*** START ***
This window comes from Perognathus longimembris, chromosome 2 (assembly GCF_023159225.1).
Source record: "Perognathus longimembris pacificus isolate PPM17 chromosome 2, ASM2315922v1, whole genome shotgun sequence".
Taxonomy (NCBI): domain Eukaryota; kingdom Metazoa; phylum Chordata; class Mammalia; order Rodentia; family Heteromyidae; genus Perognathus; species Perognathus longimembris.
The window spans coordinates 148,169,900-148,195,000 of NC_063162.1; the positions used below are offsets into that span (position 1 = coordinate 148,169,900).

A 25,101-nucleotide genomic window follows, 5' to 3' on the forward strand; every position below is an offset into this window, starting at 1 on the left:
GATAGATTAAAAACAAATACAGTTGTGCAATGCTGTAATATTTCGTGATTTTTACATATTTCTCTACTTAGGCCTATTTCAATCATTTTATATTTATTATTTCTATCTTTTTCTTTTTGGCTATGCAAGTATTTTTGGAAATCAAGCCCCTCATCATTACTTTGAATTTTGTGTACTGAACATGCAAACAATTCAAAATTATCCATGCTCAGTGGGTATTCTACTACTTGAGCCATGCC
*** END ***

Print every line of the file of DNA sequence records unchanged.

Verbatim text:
This window comes from Perognathus longimembris, chromosome 2 (assembly GCF_023159225.1).
Source record: "Perognathus longimembris pacificus isolate PPM17 chromosome 2, ASM2315922v1, whole genome shotgun sequence".
Taxonomy (NCBI): domain Eukaryota; kingdom Metazoa; phylum Chordata; class Mammalia; order Rodentia; family Heteromyidae; genus Perognathus; species Perognathus longimembris.
The window spans coordinates 148,169,900-148,195,000 of NC_063162.1; the positions used below are offsets into that span (position 1 = coordinate 148,169,900).

A 25,101-nucleotide genomic window follows, 5' to 3' on the forward strand; every position below is an offset into this window, starting at 1 on the left:
GATAGATTAAAAACAAATACAGTTGTGCAATGCTGTAATATTTCGTGATTTTTACATATTTCTCTACTTAGGCCTATTTCAATCATTTTATATTTATTATTTCTATCTTTTTCTTTTTGGCTATGCAAGTATTTTTGGAAATCAAGCCCCTCATCATTACTTTGAATTTTGTGTACTGAACATGCAAACAATTCAAAATTATCCATGCTCAGTGGGTATTCTACTACTTGAGCCATGCC